Friday, July 6, 2018
Prenatal Toxic Exposure Claims Tolled During Minority
Unanimous Court Says Six-Year Statute Ordinarily Relating to Prenatal Injuries Does Not Apply
By a MetNews Staff Writer
Injuries resulting from exposure to toxic substances while in the womb are governed by the toxic exposure statute, which is tolled until the plaintiff reaches the age of majority, the California Supreme Court held yesterday.
The unanimous opinion was penned by Justice Carol A. Corrigan.
Corrigan compared two statutes of limitation, either one of which might have been applied to the plaintiff’s injury, allegedly suffered when her mother worked at a Sony Electronics, Inc. manufacturing facility while pregnant.
The plaintiff, who suffers from developmental and chromosomal defects and is now 19, filed her suit in 2012, at age 12. Los Angeles Superior Court Judge Frederick C. Shaller granted Sony’s motion for summary judgment, agreeing that the six-year statute of limitations for prenatal injuries in Code of Civil Procedure §340.4 applied to such cases.
That statute expressly disallows application of §352 of that code, which provides for tolling of statutes of limitations during minority.
Div. Eight of this district’s Court of Appeal affirmed Shaller’s ruling in a split decision, in 2016.
Yesterday’s opinion, applying the toxic exposure statute found at §340.8 of the same code, reverses that 2016 decision, and disapproves the Sixth District Court of Appeal’s like holding in the 2014 case of Nguyen v. Western Digital Corporation. Sec. 340.8 contains a two-year time-bar, but does not eliminate tolling.
“Plaintiff’s case appears to fall within the ambit of both statutes of limitations….Allegedly, plaintiff’s injuries were both sustained before birth and caused by toxic exposure.”
She explained that because the statutes could not be harmonized, the court needed to “determine which limitations period the Legislature intended to apply,” proceeding to weigh competing factors.
The later statute is generally accorded more weight than the earlier one,” Corrigan pointed out, noting that here, the toxic exposure statute was enacted 60 years after the prenatal injury statute.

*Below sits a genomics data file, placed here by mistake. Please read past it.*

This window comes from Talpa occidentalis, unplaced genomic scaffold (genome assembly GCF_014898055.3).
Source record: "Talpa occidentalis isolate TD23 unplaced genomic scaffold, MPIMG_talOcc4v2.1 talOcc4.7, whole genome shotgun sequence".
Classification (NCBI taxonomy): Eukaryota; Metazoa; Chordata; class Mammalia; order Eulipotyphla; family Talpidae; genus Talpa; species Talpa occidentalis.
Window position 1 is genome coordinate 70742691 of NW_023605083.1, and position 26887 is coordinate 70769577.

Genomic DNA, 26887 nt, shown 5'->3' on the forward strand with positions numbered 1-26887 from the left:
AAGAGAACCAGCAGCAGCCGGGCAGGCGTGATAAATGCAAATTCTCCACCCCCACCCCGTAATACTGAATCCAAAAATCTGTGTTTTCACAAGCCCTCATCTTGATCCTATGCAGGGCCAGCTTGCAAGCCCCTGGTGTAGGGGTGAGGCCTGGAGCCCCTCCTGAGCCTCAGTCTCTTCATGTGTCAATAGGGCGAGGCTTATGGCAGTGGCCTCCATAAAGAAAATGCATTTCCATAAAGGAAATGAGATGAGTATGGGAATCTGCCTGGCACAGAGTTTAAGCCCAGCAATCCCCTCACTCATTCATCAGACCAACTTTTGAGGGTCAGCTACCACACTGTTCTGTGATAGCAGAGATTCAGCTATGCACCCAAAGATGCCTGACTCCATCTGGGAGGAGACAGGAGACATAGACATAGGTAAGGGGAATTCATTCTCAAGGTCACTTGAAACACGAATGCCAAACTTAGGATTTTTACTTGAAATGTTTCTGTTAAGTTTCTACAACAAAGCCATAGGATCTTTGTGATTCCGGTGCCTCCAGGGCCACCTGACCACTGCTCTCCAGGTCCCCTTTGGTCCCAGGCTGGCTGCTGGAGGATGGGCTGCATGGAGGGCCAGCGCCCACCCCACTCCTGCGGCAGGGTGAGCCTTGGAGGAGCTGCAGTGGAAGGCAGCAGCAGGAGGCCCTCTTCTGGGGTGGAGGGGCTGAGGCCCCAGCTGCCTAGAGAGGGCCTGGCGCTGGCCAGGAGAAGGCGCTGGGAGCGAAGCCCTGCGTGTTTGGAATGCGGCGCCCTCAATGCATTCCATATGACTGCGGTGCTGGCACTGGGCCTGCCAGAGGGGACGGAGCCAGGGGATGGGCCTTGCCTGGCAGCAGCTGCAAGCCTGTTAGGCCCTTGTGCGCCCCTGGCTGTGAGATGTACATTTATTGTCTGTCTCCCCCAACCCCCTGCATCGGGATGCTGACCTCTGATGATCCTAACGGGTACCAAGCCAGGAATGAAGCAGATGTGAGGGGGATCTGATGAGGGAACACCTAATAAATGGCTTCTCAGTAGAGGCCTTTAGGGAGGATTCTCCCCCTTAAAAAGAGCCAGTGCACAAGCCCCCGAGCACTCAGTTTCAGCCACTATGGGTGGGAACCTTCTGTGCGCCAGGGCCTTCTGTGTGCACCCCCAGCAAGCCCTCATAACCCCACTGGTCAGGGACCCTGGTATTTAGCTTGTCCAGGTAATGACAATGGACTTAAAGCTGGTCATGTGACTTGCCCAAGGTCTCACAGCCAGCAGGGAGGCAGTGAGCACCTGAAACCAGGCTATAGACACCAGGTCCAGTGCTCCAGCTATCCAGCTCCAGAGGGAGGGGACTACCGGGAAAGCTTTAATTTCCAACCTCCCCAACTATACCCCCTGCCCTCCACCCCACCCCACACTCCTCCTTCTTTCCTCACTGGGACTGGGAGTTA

“This fact is important,” she said, “though it does not end the inquiry.”
Looking at the language of the later statute, the justice noted:
“The toxic exposure statute embraces ‘any’ civil action….The word ‘any’ means that section 340.8 applies to all actions described in the statute unless an express exception is made.”
The statute does list two such exceptions.
“Section 340.8, subdivision (c)(1) specifically excludes asbestos and medical malpractice claims,” she wrote.
Corrigan applied the rule of interpretation that prohibits courts from implying additional exceptions to a law when the Legislature has provided a specific list of exceptions.
“The Legislature could have provided that prenatal injuries be excluded from section 340.8’s reach,” she said. “We will not create an exception the Legislature did not enact.”
Absurd Result Argued
Sony’s argued that applying §340.8 would create the absurd result of enlarging the time bar from the usual period of six years from the date of birth to the plaintiff turns 20, with the two-year statute beginning to run when the plaintiff reaches majority at 18. Corrigan responded:
“The Legislature could reasonably have chosen to treat in utero toxic exposure cases differently from the more general class of injuries suffered before or during birth. The potential causes of many birth-related injuries will be readily identifiable, and it is reasonable to expect their effect will manifest before a child reaches age six. A prohibition against tolling during minority may not be onerous in those circumstances.
“The toxic exposure statute, on the other hand, is not limited to an identifiable period like gestation and birth. It covers an exposure occurring at any age. The exposure may also occur under circumstances less likely to put a plaintiff on notice. It may happen over a brief or extended period, in the workplace, the home, or other frequented locations. The harmful effects of exposure may take longer to manifest than injuries from other causes, regardless of whether the exposure occurred before or after birth. The Legislature’s policy choice to permit tolling during a period of minority or incapacity, as section 352 does, reflects these differences.”
The case is Lopez v. Sony Electronics, Inc., S235357.
Lopez was represented by Michael B. Gurien from the Los Angeles offices of Waters Kraus & Paul. Sony’s attorneys on appeal were William A. Bossen, Alejandro H. Aharonian, and Cheryl A. Orr from the Los Angeles offices of Musick, Peeler & Garrett LLP.
Copyright 2018, Metropolitan News Company